Michigan Court of Appeals Holds Life Estate Holder Is A Property Owner Under Principal Resident Exemption In MCL 211.7cc
On April 8th, 2014, the Michigan Court of Appeals held that a life estate holder is considered an owner of property for purposes of the principal resident exemption under MCL 211.7cc
In Helen Flowers v. Township of Bedford, Docket No. 314125, the Michigan Court of Appeals addressed an appeal from a Michigan Tax Tribunal decision that claimed that Helen Flowers, the holder of a life estate in real property located in Bedford Township, Michigan, was not entitled to claim the Principal Residence Exemption (PRE) because she was not an "owner" of the property as described in MCL 211.7cc.
In holding that Ms. Flowers was indeed entitled to the PRE, the Court began with a brief history of the case.
Petitioner’s husband, Richard, owned a home before he and petitioner married. Richard passed away in August 2011. His will provided petitioner with a life estate in the home, and provided his children with a future interest in the home. A deed granting petitioner’s life estate was drafted on January 16, 2012. Respondent denied petitioner’s request for a PRE for the property. Petitioner appealed, and a hearing referee determined that petitioner is an owner of the property under MCL 211.7dd(a)(v) and therefore entitled to the exemption. Respondent filed exceptions to the referee’s findings. The tribunal determined that petitioner is not an owner under MCL 211.7dd(a)(v) because she was not a prior owner before the transfer and, therefore, that she is not entitled to the exemption."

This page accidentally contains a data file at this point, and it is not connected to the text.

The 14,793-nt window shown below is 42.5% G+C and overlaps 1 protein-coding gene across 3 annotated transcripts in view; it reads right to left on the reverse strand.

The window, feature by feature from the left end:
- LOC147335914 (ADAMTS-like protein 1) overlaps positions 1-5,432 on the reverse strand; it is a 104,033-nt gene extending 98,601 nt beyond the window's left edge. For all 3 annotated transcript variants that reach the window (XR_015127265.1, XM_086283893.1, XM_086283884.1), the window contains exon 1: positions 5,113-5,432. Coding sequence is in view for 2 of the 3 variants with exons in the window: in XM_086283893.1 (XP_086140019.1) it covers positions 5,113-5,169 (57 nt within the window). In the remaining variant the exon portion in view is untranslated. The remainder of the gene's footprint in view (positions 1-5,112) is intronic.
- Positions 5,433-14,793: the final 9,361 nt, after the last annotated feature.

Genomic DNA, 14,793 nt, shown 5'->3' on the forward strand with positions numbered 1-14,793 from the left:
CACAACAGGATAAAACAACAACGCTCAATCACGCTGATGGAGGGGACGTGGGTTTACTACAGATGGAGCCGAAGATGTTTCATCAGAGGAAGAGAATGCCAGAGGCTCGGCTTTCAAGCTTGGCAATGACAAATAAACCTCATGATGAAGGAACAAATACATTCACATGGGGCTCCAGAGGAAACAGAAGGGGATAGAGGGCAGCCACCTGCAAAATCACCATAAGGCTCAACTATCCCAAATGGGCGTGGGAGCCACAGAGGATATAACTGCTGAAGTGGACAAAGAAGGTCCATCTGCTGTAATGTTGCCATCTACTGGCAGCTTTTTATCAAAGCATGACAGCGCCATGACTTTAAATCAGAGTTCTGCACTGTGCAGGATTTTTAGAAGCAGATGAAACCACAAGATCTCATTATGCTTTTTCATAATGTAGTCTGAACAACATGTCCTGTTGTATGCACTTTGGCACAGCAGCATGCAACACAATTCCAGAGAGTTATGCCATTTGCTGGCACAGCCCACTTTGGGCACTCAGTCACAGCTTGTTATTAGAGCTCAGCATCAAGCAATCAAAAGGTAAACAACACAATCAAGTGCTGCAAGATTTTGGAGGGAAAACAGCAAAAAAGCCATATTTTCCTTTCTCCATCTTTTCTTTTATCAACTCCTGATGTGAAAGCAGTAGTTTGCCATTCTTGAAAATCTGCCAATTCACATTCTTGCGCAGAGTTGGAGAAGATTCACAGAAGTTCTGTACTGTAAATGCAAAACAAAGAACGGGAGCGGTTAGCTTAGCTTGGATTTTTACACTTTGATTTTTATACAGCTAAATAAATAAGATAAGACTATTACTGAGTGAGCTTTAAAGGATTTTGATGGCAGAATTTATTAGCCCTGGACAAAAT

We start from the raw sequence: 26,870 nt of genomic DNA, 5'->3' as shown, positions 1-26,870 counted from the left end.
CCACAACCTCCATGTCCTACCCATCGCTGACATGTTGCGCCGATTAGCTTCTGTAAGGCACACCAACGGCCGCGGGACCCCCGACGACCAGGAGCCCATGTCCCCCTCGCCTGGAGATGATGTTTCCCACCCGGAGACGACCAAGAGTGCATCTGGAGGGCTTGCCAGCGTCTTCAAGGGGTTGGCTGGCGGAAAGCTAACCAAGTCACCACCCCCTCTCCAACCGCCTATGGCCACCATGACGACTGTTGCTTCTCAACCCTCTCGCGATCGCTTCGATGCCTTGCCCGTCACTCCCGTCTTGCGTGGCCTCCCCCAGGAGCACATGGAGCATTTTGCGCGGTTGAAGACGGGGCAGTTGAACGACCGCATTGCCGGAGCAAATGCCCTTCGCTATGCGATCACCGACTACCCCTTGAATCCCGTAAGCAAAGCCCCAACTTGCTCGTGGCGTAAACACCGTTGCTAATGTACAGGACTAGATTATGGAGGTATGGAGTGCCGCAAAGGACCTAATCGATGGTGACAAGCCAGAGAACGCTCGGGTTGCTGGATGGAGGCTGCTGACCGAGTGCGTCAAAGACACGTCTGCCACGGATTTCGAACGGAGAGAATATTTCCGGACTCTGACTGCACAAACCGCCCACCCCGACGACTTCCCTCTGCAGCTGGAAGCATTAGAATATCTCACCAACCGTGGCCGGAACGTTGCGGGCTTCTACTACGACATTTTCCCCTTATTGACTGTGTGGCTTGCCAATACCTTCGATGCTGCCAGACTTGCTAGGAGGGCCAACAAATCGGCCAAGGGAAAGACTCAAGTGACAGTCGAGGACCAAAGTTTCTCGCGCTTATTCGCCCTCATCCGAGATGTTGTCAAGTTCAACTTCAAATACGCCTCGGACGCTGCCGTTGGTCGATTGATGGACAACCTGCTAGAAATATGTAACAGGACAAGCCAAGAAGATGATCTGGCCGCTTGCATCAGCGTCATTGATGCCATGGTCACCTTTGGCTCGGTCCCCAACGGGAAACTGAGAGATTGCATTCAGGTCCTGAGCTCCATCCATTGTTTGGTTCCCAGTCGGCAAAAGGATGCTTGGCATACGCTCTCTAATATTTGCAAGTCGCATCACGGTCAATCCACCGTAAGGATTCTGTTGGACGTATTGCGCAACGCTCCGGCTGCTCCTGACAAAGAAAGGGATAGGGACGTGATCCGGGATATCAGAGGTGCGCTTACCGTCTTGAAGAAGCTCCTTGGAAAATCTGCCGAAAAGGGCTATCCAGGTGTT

The Court futher stated
[t]his Court has many times held that a person does not have to own property in fee simple to claim a homestead. The word "owner" as used in the law has generally been treated as including all parties who had a claim or interest in the property, although the same might be an undivided one or fall short of an absolute ownership, and possession alone has frequently been held, in reference to personal property, as prima facie evidence of ownership.
A life estate gives the holder the right to possess, control, and enjoy the property during the holder’s lifetime. Wengel v Wengel, 270 Mich App 86, 99; 714 NW2d 371 (2006). Accordingly, we conclude that the holder of a life estate has an interest in the property and is considered an [']owner.['] Therefore, petitioner is entitled to the PRE because she is a partial owner, along with Richard’s children, under MCL 211.7dd(a)(ii). Further, petitioner is also an owner under MCL 211.7dd(a)(iii) because she [']owns property as a result of being a beneficiary of a will or trust or as a result of intestate succession.['] The tax tribunal erred in applying the law or adopted a wrong principle when it determined petitioner was not an owner under MCL 211.7dd(a). Michigan Bell Tel Co, 445 Mich at 476.